Death’s Bright Day – Snippet 38

Death’s Bright Day – Snippet 38

CHAPTER 14

Benjamin

Though in command, Cory was at the navigator’s console, opposite Adele on the Princess Cecile’s bridge. The equipment was the same, and Cory had said he didn’t need Six’ seat to act as captain. When Vesey commanded the corvette, she remained in the Battle Direction Center where she would have been when Daniel was aboard.

That probably implied something about Daniel as a leader, though Adele didn’t have any idea what. She observed human beings closely and could often predict their behavior, but as a general rule she didn’t really understand why humans did things. Desire for money or power or sex were behind most human activities…and none of those things interested Adele in the least.

“Cory?” she said on a two-way link. Another person would have turned and spoken directly. “Do you know of a great deed that was done for the sake of knowledge?”

“Ma’am?” said Cory. He was echoing her display on the lower half of his own, but he hadn’t expected her to address him directly. “Well, explorers like Commander Bergen, I guess. I’d say it was pretty great to open as many routes as he did, over.”

Adele considered that for a moment. Daniel’s uncle hadn’t gotten rich from his work. He had retired as a commander while Academy classmates had become admirals because they had focused on paths to promotion while Stacy Bergen was finding routes through the Matrix. He had never married.

He must have been driven by a desire for knowledge.

“Yes, I see that,” Adele said. “Thank you, Cory.”

She had never paused in her task of observing the assault parties. The three hundred and some red dots were overlaid on a terrain map created from imagery which the ships’ sensors had gathered during their landing approaches.

Benjamin didn’t have enough water for oceans and continents. The elevation of this region didn’t vary as much as a hundred feet in a mile, but six feet was sufficient to hide a standing human and a hundred would conceal the ships from the villages their crews were attacking.

That was fine, but it caused Adele a coordination problem since Benjamin had no satellite network. She was making due by having both ships raise a dorsal antenna high enough that the masthead sensors bore on the target village and also had a line of sight to the other ship.

A keen-eyed local could notice the distant glint on the horizon, but you couldn’t eliminate all risks.

“Beta Six to control,” Vesey said. She wasn’t in sight of the ship; her signal was being relayed through several commo helmets until it reached one which had a direct link to the Sissie’s sensors. “Beta is in position. Please confirm, over.”

Adele checked her display. It was being echoed to Vesey’s helmet, but the larger scale of the console might show something that could be missed on a face-shield display. Besides, Vesey probably wants contact with someone who’s on her side.

“Beta Six, I confirm that your party is in position,” Adele said. The hundred-plus red dots had advanced to within fifty yards of the village on the left of their line and of the Roebuck on the right.

The pirate ship’s rocket basket was locked in a forward position. With optical sensors within a mile of the target, Adele could see that only two rockets remained in the launcher.

Village Beta was dead quiet. Only dust moved in the wind.

“Acknowledged, Beta out,” Vesey said.

“Alpha Six,” Adele said. “Beta party is in position. Over.”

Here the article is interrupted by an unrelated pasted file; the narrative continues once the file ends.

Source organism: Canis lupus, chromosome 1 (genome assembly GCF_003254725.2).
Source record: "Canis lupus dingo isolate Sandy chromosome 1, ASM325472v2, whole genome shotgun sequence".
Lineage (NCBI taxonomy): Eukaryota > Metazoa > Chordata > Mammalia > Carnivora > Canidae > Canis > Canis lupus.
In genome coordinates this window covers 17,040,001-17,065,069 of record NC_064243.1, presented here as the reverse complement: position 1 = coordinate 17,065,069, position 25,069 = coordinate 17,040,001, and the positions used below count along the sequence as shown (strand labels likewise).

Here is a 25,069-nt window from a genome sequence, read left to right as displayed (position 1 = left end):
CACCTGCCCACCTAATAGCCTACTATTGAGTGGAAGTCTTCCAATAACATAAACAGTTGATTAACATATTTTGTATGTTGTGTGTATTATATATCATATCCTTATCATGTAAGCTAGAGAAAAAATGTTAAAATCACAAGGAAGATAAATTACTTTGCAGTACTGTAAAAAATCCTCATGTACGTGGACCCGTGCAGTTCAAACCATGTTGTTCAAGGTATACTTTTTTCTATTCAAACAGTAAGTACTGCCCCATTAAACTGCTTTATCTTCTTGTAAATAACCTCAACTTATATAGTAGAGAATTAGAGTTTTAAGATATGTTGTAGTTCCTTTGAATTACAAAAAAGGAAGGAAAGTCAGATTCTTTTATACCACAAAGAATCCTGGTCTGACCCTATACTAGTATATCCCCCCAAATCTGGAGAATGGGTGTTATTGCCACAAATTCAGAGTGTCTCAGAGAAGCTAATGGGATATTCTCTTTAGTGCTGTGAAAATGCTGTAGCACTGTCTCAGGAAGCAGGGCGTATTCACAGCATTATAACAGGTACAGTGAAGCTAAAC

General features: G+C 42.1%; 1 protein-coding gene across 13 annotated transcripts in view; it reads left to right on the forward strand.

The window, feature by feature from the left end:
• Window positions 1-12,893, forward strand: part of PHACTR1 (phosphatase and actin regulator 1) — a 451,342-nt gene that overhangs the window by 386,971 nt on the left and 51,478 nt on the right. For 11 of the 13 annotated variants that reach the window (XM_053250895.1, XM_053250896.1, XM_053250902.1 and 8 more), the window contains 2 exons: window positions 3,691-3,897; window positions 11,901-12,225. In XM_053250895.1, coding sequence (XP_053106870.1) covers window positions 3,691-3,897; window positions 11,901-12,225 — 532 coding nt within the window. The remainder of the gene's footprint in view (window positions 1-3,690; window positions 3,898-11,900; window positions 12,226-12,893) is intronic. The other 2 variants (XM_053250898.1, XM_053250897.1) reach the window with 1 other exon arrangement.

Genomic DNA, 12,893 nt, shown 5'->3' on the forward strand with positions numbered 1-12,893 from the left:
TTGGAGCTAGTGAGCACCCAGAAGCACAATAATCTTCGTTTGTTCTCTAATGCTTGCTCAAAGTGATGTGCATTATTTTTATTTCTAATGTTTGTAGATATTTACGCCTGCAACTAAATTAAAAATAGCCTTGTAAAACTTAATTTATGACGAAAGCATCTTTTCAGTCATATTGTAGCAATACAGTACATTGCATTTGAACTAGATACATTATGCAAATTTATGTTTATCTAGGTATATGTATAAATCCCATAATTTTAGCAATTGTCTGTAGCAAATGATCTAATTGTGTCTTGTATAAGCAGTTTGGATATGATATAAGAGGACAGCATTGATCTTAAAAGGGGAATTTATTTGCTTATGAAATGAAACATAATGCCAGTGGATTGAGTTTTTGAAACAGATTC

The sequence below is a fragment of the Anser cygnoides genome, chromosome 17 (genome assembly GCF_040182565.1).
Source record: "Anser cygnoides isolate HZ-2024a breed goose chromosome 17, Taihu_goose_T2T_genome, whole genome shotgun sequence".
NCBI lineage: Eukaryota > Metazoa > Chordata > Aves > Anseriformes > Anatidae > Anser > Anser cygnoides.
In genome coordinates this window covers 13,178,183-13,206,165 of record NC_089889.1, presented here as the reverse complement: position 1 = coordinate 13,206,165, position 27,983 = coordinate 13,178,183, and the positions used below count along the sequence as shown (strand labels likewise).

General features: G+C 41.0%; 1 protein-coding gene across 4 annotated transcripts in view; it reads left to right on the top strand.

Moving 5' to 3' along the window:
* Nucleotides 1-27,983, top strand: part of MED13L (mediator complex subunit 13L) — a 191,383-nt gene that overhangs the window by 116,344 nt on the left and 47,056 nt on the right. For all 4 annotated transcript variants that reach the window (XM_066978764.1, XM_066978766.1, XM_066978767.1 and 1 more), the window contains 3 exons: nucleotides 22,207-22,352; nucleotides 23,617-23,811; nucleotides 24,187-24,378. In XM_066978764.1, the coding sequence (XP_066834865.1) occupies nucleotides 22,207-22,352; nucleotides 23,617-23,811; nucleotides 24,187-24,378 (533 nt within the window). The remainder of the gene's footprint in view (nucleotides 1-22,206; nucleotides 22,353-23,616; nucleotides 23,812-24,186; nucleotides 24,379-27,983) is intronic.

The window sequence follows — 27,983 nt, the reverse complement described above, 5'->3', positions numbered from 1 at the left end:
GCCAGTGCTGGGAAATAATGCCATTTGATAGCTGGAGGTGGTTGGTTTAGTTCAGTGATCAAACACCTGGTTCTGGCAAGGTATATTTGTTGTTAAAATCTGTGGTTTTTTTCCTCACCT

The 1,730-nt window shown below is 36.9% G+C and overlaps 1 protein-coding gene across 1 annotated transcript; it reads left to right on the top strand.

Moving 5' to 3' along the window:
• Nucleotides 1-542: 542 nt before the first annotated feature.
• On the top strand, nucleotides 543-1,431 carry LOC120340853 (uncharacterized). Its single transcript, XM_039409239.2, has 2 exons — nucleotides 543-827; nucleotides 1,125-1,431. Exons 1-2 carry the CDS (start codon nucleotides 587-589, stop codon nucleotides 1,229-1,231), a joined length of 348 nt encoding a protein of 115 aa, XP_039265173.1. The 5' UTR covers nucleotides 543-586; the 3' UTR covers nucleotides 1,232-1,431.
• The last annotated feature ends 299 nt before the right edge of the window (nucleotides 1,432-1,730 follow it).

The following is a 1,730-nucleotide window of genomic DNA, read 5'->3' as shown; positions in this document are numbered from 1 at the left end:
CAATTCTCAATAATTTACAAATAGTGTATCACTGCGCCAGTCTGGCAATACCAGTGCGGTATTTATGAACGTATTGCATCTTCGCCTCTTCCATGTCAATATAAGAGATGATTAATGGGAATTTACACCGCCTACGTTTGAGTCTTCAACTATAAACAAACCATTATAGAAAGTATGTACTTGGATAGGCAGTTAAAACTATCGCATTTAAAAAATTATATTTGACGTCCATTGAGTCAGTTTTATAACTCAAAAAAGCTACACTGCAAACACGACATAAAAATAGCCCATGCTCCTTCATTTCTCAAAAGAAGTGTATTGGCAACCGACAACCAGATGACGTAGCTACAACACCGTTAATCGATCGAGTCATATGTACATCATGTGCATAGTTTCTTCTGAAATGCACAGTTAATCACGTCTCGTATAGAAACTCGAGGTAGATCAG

“Roger, Control,” Daniel said. “I think we’re here also. Please confirm, over.”

Adele checked her display again. She had split the screen vertically with Alpha on the left and Beta on the right; she had compressed the ten miles in the middle between the villages.

“Alpha Six,” she said. “Your party is in position. Over.”

She had created a do-not-cross line, yellow on the consoles and a yellow pulse on the face-shields of all spacers who reached it. That was the point beyond which the helmet was visible from the village according to the terrain map. In many cases it was closer for a spacer on her belly than it would be if she stood bolt upright.

“Control,” Daniel said. “When you’re ready, you may give the command to attack to both parties. Six out.”

There’s no reason to delay. “Nabis Contingent,” Adele said. “Attack!”

* * *

“Attack!” said Adele’s crisp voice in Daniel’s commo helmet and the other helmets in Alpha Party.

Daniel got up from behind a sand-scoured boulder, waved his sub-machine gun over his head — he didn’t shout; they were still unobserved as best he could tell — and began trudging across the hundred yards of wasteland toward the Mezentian Gate. Scrubby plants the size of a double fist studded the gravel plain at intervals of a yard or two.

Commo was a problem. The Katchaturian’s Table of Equipment had never been to RCN scale, and what there was had been run down considerably. Pasternak’s techs and a considerable amount of scrounging on Peltry had provided about half the original Nabies with something that would work.

The former Nabis officers had RCN helmets from the Sissie’s stock. They were being judged on this mission, and Daniel was making sure his decisions were based on the personnel rather than on their equipment.

The Mezentian Gate was an ordinary tramp freighter for this region. She had a single ring of antennas and was missing the uppermost yard on at least the starboard set. A circle of bright scars around a broad dimple showed where the rocket had hit before she was captured, but so far as Daniel could tell the blast hadn’t penetrated her hull.

He looked over his shoulder. His Sissies were keeping quite a good skirmish line; probably better than they would have done if they hadn’t been setting an example for the Nabies.

The village straggled off to the right. It was a line of shacks made from packing containers with the smelter was on the other end. It would give the locals an excellent strongpoint if they were organized enough to use it.